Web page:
Friday, February 12, 2010

Jeanette Winterson, Weight

There it was, in the palm of his hand, a little world complete unto itself.
Lately I’ve been reading Jeanette Winterson’s magnificent little novel Weight: The Myth of Atlas and Heracles (2005), published as part of the myths series of books ( that include titles by Margaret Atwood [see my review of such here] and Ali Smith as well as others I haven’t seen yet, by Chinua Achebe, Karen Armstrong, A.S. Byatt, David Grossman, Alexander McCall Smith and Su Tong. Third in this series I’ve seen, each book I’ve read manage not only variations, and even new takes, on stories we are already familiar with, but a shortness, a packed lyric that seems so rare in writing, and even rarer, still, the more often I see it. It makes me wonder about other writers; does one need to overwrite to simply write, to simply speak? Great stories, I’ve heard, manage to stand that test of time, no matter what might come of them; who was it who wrote that even Hamlet, rewritten and performed with an all-monkey cast would still hold up as strong (that I’d like to see)?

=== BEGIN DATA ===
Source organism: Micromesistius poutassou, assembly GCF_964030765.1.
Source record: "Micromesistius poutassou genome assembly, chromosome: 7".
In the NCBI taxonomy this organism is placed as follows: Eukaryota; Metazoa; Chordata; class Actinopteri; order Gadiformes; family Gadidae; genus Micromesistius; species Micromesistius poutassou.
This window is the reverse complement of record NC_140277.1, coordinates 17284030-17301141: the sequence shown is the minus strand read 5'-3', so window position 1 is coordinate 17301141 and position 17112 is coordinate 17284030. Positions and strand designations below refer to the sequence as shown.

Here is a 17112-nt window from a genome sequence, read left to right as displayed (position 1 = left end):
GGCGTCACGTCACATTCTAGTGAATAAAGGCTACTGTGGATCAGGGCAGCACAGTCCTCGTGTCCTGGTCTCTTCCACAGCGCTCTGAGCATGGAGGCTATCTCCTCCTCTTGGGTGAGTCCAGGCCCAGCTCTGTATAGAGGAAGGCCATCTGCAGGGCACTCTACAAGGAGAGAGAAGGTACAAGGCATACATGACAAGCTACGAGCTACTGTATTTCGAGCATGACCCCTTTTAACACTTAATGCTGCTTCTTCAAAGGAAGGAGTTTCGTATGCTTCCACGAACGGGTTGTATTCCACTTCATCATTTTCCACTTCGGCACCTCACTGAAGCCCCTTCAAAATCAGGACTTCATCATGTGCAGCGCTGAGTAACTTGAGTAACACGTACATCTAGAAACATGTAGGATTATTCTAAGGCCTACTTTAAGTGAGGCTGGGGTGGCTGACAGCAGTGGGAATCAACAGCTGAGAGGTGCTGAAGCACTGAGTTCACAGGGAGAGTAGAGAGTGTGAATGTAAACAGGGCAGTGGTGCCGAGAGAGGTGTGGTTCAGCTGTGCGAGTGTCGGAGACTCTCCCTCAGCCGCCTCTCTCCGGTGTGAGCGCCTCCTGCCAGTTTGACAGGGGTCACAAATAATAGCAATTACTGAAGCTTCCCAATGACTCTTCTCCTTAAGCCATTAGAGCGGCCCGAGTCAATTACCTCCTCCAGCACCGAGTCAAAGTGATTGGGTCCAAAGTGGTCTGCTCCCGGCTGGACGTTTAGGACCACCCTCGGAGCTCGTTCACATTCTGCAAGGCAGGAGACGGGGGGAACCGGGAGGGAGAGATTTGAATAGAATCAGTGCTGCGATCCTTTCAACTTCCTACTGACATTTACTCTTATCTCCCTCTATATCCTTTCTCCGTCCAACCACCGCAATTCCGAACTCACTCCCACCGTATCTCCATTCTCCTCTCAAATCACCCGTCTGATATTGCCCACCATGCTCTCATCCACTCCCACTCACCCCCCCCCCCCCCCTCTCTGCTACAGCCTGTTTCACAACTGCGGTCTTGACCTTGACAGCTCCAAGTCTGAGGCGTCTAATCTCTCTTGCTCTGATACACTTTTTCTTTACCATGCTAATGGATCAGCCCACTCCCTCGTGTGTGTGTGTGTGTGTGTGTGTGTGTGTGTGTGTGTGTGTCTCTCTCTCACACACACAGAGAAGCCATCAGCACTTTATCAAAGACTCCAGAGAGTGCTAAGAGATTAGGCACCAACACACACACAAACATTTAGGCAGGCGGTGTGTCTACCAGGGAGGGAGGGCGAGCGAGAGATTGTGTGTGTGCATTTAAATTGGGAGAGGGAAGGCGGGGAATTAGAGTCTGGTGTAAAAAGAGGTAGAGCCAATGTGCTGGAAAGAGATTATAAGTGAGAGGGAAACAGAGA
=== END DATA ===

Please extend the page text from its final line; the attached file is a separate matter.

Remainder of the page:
Winterson’s Weight tells the story, the myths, of Atlas, who held up the world, at Hercules, who famously laboured, holding the interplay between the two. Where they met, just outside, beside and even underneath, as it was, the world. How does one man take on such a task, and how does another refuse?

But now, Atlas was in his own element and he couldn’t manage to pick up an apple. With huge difficulty he rolled it towards him, and lay looking at it, beside his head.

His forced exile had taught him to concentrate. He used to go about the world as busy as a man could be, organizing, building, farming, making his wine, selling it, supplying jewels to the wealthy, talking with the powerful. He had been one of the powerful.

A powerful man doesn’t notice much. He doesn’t need to. Other people notice things for him.

I’ve always been an admirer of Winterson’s writing (there’s very little of hers I haven’t yet read); always admired the brevity and lyric abstract flow of her breathtaking prose. How does she accomplish so much in so small a space? And would this novel ever even see print if she were a Canadian (I would hardly think so)? Such questions, sure.

1 comment:

red-handed said...

It was a charming read but she can be a bit twisty, you know?